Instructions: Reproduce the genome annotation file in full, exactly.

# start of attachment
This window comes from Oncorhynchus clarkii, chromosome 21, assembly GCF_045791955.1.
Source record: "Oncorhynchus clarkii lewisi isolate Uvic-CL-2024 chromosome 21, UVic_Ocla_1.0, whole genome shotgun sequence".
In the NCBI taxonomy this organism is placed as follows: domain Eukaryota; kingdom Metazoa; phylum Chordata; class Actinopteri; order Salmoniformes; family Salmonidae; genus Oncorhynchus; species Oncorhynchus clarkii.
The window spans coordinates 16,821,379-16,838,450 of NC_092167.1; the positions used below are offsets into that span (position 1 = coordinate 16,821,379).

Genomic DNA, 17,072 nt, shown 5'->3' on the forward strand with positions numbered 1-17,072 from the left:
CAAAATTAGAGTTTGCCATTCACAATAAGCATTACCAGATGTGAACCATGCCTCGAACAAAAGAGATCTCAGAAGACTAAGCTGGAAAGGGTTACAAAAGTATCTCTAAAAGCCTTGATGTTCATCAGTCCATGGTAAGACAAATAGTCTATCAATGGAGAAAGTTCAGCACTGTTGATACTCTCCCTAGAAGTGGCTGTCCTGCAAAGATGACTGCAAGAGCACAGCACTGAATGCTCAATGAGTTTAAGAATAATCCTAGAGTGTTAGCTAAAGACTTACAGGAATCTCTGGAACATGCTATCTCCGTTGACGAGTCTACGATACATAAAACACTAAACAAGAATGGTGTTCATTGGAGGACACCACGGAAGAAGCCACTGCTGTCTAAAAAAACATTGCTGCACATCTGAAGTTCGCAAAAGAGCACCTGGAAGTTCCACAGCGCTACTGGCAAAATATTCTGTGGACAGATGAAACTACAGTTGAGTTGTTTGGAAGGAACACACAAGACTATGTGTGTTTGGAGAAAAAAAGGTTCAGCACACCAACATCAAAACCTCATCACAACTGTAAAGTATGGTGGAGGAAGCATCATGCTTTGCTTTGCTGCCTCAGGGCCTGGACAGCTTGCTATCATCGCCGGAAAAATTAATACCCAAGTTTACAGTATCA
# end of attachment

This window comes from Oncorhynchus clarkii, chromosome 21, assembly GCF_045791955.1.
Source record: "Oncorhynchus clarkii lewisi isolate Uvic-CL-2024 chromosome 21, UVic_Ocla_1.0, whole genome shotgun sequence".
In the NCBI taxonomy this organism is placed as follows: domain Eukaryota; kingdom Metazoa; phylum Chordata; class Actinopteri; order Salmoniformes; family Salmonidae; genus Oncorhynchus; species Oncorhynchus clarkii.
The window spans coordinates 16,821,379-16,838,450 of NC_092167.1; the positions used below are offsets into that span (position 1 = coordinate 16,821,379).

Genomic DNA, 17,072 nt, shown 5'->3' on the forward strand with positions numbered 1-17,072 from the left:
CAAAATTAGAGTTTGCCATTCACAATAAGCATTACCAGATGTGAACCATGCCTCGAACAAAAGAGATCTCAGAAGACTAAGCTGGAAAGGGTTACAAAAGTATCTCTAAAAGCCTTGATGTTCATCAGTCCATGGTAAGACAAATAGTCTATCAATGGAGAAAGTTCAGCACTGTTGATACTCTCCCTAGAAGTGGCTGTCCTGCAAAGATGACTGCAAGAGCACAGCACTGAATGCTCAATGAGTTTAAGAATAATCCTAGAGTGTTAGCTAAAGACTTACAGGAATCTCTGGAACATGCTATCTCCGTTGACGAGTCTACGATACATAAAACACTAAACAAGAATGGTGTTCATTGGAGGACACCACGGAAGAAGCCACTGCTGTCTAAAAAAACATTGCTGCACATCTGAAGTTCGCAAAAGAGCACCTGGAAGTTCCACAGCGCTACTGGCAAAATATTCTGTGGACAGATGAAACTACAGTTGAGTTGTTTGGAAGGAACACACAAGACTATGTGTGTTTGGAGAAAAAAAGGTTCAGCACACCAACATCAAAACCTCATCACAACTGTAAAGTATGGTGGAGGAAGCATCATGCTTTGCTTTGCTGCCTCAGGGCCTGGACAGCTTGCTATCATCGCCGGAAAAATTAATACCCAAGTTTACAGTATCA